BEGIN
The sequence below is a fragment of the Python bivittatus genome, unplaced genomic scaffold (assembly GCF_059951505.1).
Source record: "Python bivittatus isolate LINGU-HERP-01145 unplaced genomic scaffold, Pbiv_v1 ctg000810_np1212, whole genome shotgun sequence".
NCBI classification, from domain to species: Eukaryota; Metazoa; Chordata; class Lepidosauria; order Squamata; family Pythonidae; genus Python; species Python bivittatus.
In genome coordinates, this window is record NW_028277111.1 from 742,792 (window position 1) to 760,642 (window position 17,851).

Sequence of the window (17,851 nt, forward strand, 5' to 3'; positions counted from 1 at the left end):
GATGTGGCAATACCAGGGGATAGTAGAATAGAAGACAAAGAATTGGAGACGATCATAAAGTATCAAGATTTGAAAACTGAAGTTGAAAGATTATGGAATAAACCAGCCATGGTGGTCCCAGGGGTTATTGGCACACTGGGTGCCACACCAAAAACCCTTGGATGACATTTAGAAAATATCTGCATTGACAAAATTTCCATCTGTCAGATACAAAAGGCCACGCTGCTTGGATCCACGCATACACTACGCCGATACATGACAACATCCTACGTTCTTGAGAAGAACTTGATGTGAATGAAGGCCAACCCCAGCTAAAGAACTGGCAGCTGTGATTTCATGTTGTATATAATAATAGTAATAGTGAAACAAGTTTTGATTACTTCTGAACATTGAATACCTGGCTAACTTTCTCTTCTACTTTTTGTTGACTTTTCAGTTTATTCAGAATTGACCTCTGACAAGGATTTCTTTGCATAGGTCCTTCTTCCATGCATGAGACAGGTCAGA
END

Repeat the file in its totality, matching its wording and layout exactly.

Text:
The sequence below is a fragment of the Python bivittatus genome, unplaced genomic scaffold (assembly GCF_059951505.1).
Source record: "Python bivittatus isolate LINGU-HERP-01145 unplaced genomic scaffold, Pbiv_v1 ctg000810_np1212, whole genome shotgun sequence".
NCBI classification, from domain to species: Eukaryota; Metazoa; Chordata; class Lepidosauria; order Squamata; family Pythonidae; genus Python; species Python bivittatus.
In genome coordinates, this window is record NW_028277111.1 from 742,792 (window position 1) to 760,642 (window position 17,851).

Sequence of the window (17,851 nt, forward strand, 5' to 3'; positions counted from 1 at the left end):
GATGTGGCAATACCAGGGGATAGTAGAATAGAAGACAAAGAATTGGAGACGATCATAAAGTATCAAGATTTGAAAACTGAAGTTGAAAGATTATGGAATAAACCAGCCATGGTGGTCCCAGGGGTTATTGGCACACTGGGTGCCACACCAAAAACCCTTGGATGACATTTAGAAAATATCTGCATTGACAAAATTTCCATCTGTCAGATACAAAAGGCCACGCTGCTTGGATCCACGCATACACTACGCCGATACATGACAACATCCTACGTTCTTGAGAAGAACTTGATGTGAATGAAGGCCAACCCCAGCTAAAGAACTGGCAGCTGTGATTTCATGTTGTATATAATAATAGTAATAGTGAAACAAGTTTTGATTACTTCTGAACATTGAATACCTGGCTAACTTTCTCTTCTACTTTTTGTTGACTTTTCAGTTTATTCAGAATTGACCTCTGACAAGGATTTCTTTGCATAGGTCCTTCTTCCATGCATGAGACAGGTCAGA